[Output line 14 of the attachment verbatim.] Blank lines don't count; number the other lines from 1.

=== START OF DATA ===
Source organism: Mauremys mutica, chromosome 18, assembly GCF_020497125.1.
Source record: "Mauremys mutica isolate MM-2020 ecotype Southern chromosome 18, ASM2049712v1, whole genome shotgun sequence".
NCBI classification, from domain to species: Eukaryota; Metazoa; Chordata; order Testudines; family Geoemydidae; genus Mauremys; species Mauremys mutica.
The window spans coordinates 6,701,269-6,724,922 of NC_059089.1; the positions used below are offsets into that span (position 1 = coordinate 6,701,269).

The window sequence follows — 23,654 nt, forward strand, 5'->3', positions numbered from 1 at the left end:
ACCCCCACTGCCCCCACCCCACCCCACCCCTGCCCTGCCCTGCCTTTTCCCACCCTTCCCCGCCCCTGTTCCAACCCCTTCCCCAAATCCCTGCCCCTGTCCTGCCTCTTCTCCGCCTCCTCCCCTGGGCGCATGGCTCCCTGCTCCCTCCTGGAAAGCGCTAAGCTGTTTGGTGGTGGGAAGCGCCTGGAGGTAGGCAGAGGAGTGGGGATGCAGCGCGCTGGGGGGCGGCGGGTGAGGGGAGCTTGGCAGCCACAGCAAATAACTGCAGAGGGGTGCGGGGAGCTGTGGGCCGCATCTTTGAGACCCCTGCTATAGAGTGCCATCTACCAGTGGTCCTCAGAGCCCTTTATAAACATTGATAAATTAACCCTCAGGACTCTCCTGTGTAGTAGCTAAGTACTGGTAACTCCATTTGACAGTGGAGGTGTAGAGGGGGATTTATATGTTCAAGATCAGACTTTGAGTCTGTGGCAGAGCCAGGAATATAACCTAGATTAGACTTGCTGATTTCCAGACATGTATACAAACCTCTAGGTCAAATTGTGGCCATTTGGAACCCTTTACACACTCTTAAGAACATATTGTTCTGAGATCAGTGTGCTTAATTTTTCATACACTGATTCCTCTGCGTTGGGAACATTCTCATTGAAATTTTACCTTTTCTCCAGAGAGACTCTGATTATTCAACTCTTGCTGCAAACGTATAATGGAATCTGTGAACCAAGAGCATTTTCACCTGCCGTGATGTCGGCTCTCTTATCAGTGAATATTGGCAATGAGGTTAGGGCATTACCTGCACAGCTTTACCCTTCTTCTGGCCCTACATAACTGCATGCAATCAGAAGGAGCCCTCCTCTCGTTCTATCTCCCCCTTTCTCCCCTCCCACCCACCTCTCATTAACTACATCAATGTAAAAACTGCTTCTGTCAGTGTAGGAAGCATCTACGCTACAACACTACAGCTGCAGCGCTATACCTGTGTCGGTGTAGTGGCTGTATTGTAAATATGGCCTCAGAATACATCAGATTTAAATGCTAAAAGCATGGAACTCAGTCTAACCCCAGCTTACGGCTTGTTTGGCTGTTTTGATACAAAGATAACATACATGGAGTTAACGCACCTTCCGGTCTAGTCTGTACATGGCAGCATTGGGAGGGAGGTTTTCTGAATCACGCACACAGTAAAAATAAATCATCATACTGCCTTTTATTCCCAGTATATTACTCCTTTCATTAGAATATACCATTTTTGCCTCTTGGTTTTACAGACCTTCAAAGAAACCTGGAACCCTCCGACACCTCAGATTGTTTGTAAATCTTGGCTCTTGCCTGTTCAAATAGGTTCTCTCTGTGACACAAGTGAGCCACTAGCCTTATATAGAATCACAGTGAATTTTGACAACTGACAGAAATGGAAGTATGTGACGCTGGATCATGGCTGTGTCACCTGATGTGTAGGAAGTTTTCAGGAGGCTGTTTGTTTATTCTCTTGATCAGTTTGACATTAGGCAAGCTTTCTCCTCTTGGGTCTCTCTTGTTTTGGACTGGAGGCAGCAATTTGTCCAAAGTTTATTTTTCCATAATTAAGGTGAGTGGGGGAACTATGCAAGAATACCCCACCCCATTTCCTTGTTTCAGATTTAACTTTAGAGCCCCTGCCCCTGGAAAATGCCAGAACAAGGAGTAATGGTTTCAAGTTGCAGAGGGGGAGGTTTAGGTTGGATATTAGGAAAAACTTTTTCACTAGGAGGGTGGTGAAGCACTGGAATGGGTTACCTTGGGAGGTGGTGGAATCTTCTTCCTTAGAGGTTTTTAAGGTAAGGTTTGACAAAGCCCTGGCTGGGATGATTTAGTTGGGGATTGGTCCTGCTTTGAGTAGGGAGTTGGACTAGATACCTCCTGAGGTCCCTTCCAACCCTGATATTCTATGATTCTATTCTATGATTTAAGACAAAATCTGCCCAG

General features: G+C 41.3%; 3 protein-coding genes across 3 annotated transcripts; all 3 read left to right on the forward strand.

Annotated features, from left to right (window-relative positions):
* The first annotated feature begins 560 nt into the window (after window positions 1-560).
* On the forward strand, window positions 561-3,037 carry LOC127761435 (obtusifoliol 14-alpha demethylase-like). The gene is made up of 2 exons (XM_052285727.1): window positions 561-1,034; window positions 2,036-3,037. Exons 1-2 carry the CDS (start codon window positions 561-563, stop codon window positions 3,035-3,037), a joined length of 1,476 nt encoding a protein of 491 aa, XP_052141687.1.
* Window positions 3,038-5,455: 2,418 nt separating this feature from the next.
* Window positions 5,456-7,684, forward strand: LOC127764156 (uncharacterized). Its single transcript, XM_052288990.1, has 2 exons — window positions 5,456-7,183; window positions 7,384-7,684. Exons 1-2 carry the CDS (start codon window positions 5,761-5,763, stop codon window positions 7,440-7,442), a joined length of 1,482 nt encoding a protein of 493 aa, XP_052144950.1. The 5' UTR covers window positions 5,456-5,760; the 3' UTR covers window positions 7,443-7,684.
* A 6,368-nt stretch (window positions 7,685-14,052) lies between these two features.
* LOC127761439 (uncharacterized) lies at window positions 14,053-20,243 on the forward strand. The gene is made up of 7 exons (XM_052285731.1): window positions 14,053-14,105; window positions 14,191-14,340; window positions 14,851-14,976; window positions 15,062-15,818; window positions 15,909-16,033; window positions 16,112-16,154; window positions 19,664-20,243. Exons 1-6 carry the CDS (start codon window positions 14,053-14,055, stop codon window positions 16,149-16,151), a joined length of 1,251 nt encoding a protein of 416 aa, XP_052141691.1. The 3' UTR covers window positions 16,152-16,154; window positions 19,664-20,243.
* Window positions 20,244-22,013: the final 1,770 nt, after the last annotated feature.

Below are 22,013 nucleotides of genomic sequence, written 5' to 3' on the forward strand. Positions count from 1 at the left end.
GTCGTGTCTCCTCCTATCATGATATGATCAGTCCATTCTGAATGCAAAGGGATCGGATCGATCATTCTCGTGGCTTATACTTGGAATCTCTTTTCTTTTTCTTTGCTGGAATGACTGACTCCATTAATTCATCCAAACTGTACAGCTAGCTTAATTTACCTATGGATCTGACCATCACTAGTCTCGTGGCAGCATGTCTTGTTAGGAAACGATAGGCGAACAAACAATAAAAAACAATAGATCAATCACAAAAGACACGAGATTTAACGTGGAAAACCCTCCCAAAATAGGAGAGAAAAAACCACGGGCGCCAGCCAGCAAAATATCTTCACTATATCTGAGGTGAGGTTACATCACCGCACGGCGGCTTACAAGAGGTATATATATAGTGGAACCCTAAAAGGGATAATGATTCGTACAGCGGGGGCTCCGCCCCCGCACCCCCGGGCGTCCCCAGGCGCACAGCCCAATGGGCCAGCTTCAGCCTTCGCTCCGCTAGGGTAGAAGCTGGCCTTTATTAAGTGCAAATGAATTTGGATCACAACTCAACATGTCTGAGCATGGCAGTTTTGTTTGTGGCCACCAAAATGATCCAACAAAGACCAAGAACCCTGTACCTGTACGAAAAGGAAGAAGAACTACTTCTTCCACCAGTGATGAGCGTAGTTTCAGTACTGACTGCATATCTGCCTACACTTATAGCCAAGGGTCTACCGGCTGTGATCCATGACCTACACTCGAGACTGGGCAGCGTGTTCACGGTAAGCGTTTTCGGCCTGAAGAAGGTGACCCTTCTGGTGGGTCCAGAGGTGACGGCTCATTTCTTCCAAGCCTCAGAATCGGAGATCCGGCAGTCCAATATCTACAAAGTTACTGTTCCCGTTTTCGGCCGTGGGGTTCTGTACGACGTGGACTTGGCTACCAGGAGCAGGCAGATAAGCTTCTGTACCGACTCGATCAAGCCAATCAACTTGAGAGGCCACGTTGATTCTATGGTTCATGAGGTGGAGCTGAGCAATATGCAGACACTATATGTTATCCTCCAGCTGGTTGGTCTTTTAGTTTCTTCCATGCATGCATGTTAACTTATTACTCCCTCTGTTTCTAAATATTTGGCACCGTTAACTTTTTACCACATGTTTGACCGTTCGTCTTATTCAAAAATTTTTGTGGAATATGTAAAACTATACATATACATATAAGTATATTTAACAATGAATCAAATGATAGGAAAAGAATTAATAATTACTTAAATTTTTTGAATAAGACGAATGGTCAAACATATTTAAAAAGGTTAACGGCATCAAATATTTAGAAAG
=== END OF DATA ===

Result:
* LOC127761439 (uncharacterized) lies at window positions 14,053-20,243 on the forward strand. The gene is made up of 7 exons (XM_052285731.1): window positions 14,053-14,105; window positions 14,191-14,340; window positions 14,851-14,976; window positions 15,062-15,818; window positions 15,909-16,033; window positions 16,112-16,154; window positions 19,664-20,243. Exons 1-6 carry the CDS (start codon window positions 14,053-14,055, stop codon window positions 16,149-16,151), a joined length of 1,251 nt encoding a protein of 416 aa, XP_052141691.1. The 3' UTR covers window positions 16,152-16,154; window positions 19,664-20,243.